I’ve been thinking, reading and studying quite a bit around the topic of idolatry lately. I know. Idolatry. It’s not necessarily the word on the tip of our tongues. Most recently, I was reading this verse: “Their idols are like scarecrows in a cucumber field, and they cannot speak; they have to be carried, for they cannot walk. Do not be afraid of them, for they cannot do evil, neither is it in them to do good.” There is none like you, O Lord; you are great, and your name is great in might” (Jeremiah 10:5-6). During my time in California, I didn’t spend time in any fields. I knew that food grew in them, and that someone had to water, plant and harvest. But I had no idea what the actual process looked like. Two years ago, I moved to Cornwall. I still have much to learn, but I discovered the value of a good scarecrow. The contrast in this passage is quite a simple one.
The things we worship, the idols that distract our hearts from God, are about as powerful as a mute, fixed, pole-like image.
They hold a purpose, but a purpose without any eternal power or might. They’re about as effective as scarecrows in a cucumber field. Idolatry can seem like another word for another culture. It reminds me of Buddhist temples and faraway calls to prayer. Perhaps you have been to these places, climbed the stairs while monkeys tugged at your skirt, stood in front of golden statues with incense and honey mingling in your nostrils.
The remnants of idols seem to belong to places like these, which is why it is so startling to find this verse closing 1 John: “Little children, keep yourselves from idols” (1 John 5:21). It would be easy to take this Scripture and explain it away as we do with so many others… “Oh that’s for someone else…Or for another context…Another place…That one’s not for me.” The Word of God speaks truth to our hearts, and it is truth for today.
Threaded throughout the Old Testament, we have this picture of idols. They are worshipped by the old and the young, and the ultimate reality is that idols reveal not a tangible figurine but the state of our hearts, and the ultimate, continuing desire of God is, “That I may lay hold of the hearts of the house of Israel, who are all estranged from me through their idols” (Ezekiel 14:5).
In my life, an idol is A N Y thing that takes place in my heart above my love for God.
That becomes a challenging criterion. Because if I wrote this question: “Who worships idols?” The response would be minimal. But if I ask: “Have we ever loved something more than God?” The question pierces with a different depth. The answer is inextricably woven with any object, person, desire, or opinion that has ever consumed our hearts and affections with ferocity; anything that has, holds the place of overriding passion in our lives.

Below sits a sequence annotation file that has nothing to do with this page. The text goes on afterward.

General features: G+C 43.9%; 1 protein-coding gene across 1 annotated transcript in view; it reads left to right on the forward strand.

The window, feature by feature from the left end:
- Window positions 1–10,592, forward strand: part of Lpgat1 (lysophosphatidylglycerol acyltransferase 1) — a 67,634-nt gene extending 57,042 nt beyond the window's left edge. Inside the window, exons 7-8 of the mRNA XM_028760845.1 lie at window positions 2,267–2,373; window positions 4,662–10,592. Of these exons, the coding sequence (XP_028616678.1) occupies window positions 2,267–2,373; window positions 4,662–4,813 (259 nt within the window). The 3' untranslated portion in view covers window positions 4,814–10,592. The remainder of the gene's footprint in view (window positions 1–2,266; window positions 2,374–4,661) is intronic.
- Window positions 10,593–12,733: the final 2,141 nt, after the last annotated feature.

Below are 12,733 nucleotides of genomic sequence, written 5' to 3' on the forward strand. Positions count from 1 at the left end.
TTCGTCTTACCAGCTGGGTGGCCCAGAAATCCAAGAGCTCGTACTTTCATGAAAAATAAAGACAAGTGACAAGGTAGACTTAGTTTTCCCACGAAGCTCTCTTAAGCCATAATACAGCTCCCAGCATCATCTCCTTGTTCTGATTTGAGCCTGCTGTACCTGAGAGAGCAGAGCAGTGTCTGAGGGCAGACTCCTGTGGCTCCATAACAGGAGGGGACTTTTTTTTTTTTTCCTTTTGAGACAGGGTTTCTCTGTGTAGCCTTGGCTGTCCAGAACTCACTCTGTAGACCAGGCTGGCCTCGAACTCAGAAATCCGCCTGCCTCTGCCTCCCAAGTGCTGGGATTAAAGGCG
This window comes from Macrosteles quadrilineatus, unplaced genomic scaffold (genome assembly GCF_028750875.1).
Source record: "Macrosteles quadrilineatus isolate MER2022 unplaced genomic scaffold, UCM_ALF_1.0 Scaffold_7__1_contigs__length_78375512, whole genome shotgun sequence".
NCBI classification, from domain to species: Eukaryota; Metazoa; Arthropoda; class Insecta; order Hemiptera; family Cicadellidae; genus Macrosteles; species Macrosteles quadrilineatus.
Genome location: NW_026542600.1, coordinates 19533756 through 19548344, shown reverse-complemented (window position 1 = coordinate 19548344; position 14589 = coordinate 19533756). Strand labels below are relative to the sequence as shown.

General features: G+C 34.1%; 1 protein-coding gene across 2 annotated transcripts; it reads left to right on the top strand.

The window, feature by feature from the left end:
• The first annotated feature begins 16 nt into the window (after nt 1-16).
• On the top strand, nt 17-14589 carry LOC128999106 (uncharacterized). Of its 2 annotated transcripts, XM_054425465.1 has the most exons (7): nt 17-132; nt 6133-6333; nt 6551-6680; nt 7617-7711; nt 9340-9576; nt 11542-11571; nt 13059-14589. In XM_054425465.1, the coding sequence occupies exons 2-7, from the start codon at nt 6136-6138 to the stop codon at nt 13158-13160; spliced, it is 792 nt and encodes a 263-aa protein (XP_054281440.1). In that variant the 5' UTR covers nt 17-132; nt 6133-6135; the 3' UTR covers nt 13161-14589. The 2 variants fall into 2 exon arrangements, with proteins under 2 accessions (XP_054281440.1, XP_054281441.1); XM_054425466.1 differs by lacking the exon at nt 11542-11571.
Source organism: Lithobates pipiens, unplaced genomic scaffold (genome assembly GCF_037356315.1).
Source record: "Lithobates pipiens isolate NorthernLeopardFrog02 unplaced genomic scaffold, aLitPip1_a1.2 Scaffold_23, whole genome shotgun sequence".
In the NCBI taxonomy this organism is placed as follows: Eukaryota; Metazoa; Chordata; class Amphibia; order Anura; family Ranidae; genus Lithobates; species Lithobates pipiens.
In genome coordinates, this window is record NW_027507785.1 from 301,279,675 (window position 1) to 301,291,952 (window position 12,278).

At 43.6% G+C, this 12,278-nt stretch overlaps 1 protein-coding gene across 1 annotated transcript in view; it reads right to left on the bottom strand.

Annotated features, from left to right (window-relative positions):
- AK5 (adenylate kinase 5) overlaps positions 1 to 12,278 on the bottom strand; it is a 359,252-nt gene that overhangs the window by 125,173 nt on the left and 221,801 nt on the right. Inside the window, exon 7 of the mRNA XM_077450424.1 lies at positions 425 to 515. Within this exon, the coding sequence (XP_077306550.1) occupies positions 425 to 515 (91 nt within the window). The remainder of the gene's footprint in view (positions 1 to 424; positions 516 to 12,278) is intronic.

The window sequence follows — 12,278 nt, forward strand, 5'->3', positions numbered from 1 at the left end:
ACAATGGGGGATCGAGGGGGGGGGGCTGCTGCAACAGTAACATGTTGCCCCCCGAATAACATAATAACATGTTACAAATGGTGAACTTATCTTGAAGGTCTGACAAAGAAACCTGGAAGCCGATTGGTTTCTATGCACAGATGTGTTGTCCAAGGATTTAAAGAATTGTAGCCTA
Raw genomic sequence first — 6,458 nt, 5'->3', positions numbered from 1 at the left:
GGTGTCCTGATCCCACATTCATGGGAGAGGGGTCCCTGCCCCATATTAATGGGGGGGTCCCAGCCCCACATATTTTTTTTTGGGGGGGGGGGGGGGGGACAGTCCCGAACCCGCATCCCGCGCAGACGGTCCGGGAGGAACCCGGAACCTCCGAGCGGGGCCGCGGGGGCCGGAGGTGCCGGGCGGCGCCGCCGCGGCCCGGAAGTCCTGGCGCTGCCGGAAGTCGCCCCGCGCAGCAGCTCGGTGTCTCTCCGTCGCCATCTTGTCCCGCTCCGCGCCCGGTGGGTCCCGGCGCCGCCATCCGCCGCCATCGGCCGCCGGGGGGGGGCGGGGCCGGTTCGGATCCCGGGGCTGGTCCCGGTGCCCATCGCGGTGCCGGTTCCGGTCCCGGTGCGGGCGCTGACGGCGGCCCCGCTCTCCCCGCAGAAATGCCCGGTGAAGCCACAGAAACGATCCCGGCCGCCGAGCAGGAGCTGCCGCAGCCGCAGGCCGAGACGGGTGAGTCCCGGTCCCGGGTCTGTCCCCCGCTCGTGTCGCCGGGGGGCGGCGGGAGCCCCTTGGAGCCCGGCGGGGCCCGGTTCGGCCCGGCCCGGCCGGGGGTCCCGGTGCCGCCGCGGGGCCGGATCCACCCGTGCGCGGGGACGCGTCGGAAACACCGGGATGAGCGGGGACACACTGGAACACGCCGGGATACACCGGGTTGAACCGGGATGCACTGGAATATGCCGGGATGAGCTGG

We can choose to make idols out of very good things: ministry, family, friendships, coffee, video games, films, or fun. To quote one of my pastors, Britt Merrick, “We know it is an idol when we begin to sacrifice for it.” And in my own life, even when they have been beautiful, idols blind my love for an eternal God. To borrow a phrase from Jane Eyre that describes two years of my life: “I could not, in those days, see God for His creature, of whom I had made an idol.”
The steadfast love of God is unfailing, but in our modern world, we are still seeking a tangible source of hope for our success and identity. The comment of Jonah, with the clarity of three days ensconced in the belly of a fish, feels remarkably modern: “Those who pay regard to vain idols forsake their hope of steadfast love” (Jonah 2:8).
The passage from 1 John so simply, so beautifully, so lovingly reminds us that there is a best word for our lives. Our God delights in loving us, and He very simply says this: “Little children, keep yourselves from idols” (1 John 5:21). His word is a guard and a guide to our hearts. For the people or things who pull our soul from God and the ideas that distract our hearts, may I recommend the expulsive power of a greater affection?
It is hard, if not impossible, to simply say: Stop loving your idols. Stop desiring distractions.
But it is easy to pray this: “God, give me a greater affection for you and for the things of your Spirit.” In Jeremiah, God didn’t mock the scarecrows and the cucumber fields. He didn’t need to. When we see an idol for what it really is, the attraction and appeal fades very quickly.
“Summing it all up, friends, I’d say you’ll do best by filling your minds and meditating on things true, noble, reputable, authentic, compelling, gracious—the best, not the worst; the beautiful, not the ugly; things to praise, not things to curse. Put into practice what you learned from me, what you heard and saw and realized. Do that, and God, who makes everything work together, will work you into his most excellent harmonies” (Philippians 4:8-9 MSG).